Chicago billionaire Ken Griffin faces controversy involving Wall Street chat rooms, Robinhood trading app and GameStop’s stock

Ryan Ori, Chicago Tribune
·4 min read

GameStop’s unexpected leap from outdated shopping-mall staple to a leading role in one of Wall Street’s biggest sagas in years has created an unexpected — and unwanted — moment in the spotlight for Chicago billionaire Ken Griffin.

The story of chat-room bros launching a coordinated and lucrative attack on hedge funds known for short-selling stocks has roiled the market, and increased the profile of online trading platforms such as Robinhood, which are marketed toward smaller retail investors. The chaotic week turned ordinary investors into multimillionaires while leaving some massive hedge funds on the brink of ruin.

Here’s a catch-up:

What happened

Participants in chat rooms such as Reddit’s WallStreetBets talked of piling into investments in struggling companies such as GameStop, which had large numbers of hedge funds shorting — or making financial bets — against them.

Hedge funds borrow shares from a broker and sell them, planning to buy them back as prices fall. They return the shares to the broker and keep the difference as profit.

In this case, hedge funds were caught in what is known as a short squeeze, which can lead to crippling losses.

With its unexpected and newfound attention, GameStop rallied to a high of $483 per share earlier this week, up almost 2,500% from its previous share price. Hedge funds betting against the company scrambled to cover their losses.

In one instance, New York-based Melvin Capital Management raised $2.75 billion in rescue funding from other investor firms, including $2 billion from Griffin’s Citadel Securities. In exchange for its investment, Citadel Securities will share in Melvin’s future revenues.

Citadel’s role

Amid the volatility, Robinhood and other trading platforms limited transactions involving GameStop, theater chain AMC Entertainment and other heavily shorted companies.

Those limitations, which included a temporary halt on new purchases of certain shares such as GameStop, created an uproar. Critics argued the trading apps were stifling demand and swinging momentum back to larger investors that were shorting the shares.

On social media, Robinhood was accused of caving to influential hedge funds such as Citadel, which is owned by Griffin. Citadel spokesman Zia Ahmed, however, said the hedge fund is not involved with Robinhood.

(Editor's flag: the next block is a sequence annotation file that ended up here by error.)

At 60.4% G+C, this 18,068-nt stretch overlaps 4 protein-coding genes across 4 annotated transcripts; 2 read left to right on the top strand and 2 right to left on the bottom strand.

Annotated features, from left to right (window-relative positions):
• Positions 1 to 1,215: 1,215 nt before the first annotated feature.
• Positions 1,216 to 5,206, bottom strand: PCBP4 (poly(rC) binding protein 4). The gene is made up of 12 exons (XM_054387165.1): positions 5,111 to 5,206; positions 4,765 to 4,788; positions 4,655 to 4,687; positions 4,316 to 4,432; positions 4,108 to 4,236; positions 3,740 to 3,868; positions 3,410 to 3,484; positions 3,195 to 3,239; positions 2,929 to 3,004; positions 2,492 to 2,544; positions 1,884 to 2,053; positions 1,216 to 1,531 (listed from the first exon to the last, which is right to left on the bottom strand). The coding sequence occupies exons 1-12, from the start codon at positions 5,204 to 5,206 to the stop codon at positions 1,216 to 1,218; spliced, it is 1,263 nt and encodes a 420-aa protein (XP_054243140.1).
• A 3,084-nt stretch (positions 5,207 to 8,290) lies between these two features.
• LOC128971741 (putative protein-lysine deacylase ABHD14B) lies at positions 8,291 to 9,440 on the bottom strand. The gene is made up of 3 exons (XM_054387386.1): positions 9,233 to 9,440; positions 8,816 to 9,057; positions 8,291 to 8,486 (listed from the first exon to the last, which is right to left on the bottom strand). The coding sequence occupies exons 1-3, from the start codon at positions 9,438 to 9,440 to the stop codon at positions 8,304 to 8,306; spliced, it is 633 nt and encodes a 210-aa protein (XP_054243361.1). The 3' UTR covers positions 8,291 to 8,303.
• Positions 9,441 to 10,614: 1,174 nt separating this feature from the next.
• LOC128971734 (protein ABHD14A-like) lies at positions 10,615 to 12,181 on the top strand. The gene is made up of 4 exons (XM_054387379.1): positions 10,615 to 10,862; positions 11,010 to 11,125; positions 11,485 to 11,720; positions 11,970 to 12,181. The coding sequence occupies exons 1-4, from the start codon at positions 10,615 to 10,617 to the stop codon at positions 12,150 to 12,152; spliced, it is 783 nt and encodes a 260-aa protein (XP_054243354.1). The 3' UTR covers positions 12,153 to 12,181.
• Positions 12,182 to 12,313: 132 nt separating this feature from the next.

“Citadel is not involved in, or responsible for, any retail brokers’ decision to stop trading in any way,” he said in an emailed statement.

Citadel was not part of $1 billion raised by Robinhood to weather the crisis, Ahmed said.

The Citadel hedge fund is a separate business from Griffin’s Citadel Securities, which is a market maker that processes trades for Robinhood and other platforms.

Citadel Securities is Robinhood’s biggest market maker, and the firm reportedly provides much of Robinhood’s revenue by buying trading data.

Amid this week’s furor, critics pointed out that Griffin would benefit from a reversal in Melvin’s fortunes, since he’s entitled to collect a cut of future revenues. Both of Griffin’s firms dispute there’s a conflict of interest.

“Citadel Securities has not instructed or otherwise caused any brokerage firm to stop, suspend, or limit trading or otherwise refuse to do business,” the statement said. “Citadel Securities remains focused on continuously providing liquidity to our clients across all market conditions.”

Robinhood’s explanation

With online investing, there’s a delay between the execution of a trade and funds for the trade settling. Trades are processed through large clearinghouses.

Volatile, high-volume trading days like those of recent days can cause a scarcity of available cash for companies such as Robinhood to back unsettled trades.

“We absolutely did not do this at the direction of any market maker or hedge fund or anyone we route to, or other market participants,” Robinhood CEO Vlad Tenev said in a CNBC interview Thursday.

“We’re really in unprecedented times, and in order to protect the firm and protect our customers we had to limit buying in these stocks,” Tenev later added.

The aftermath

By Thursday multiple lawsuits had been filed against Robinhood, including one by Naperville lawyer Richard Gatz, regarding the trade restrictions.

There already is talk of congressional hearings and investigations by the U.S. Securities and Exchange Commission.

After seeing its value plunge from highs, GameStop shares recovered much of their value Friday to close at $325 a share.

rori@chicagotribune.com

Twitter @Ryan_Ori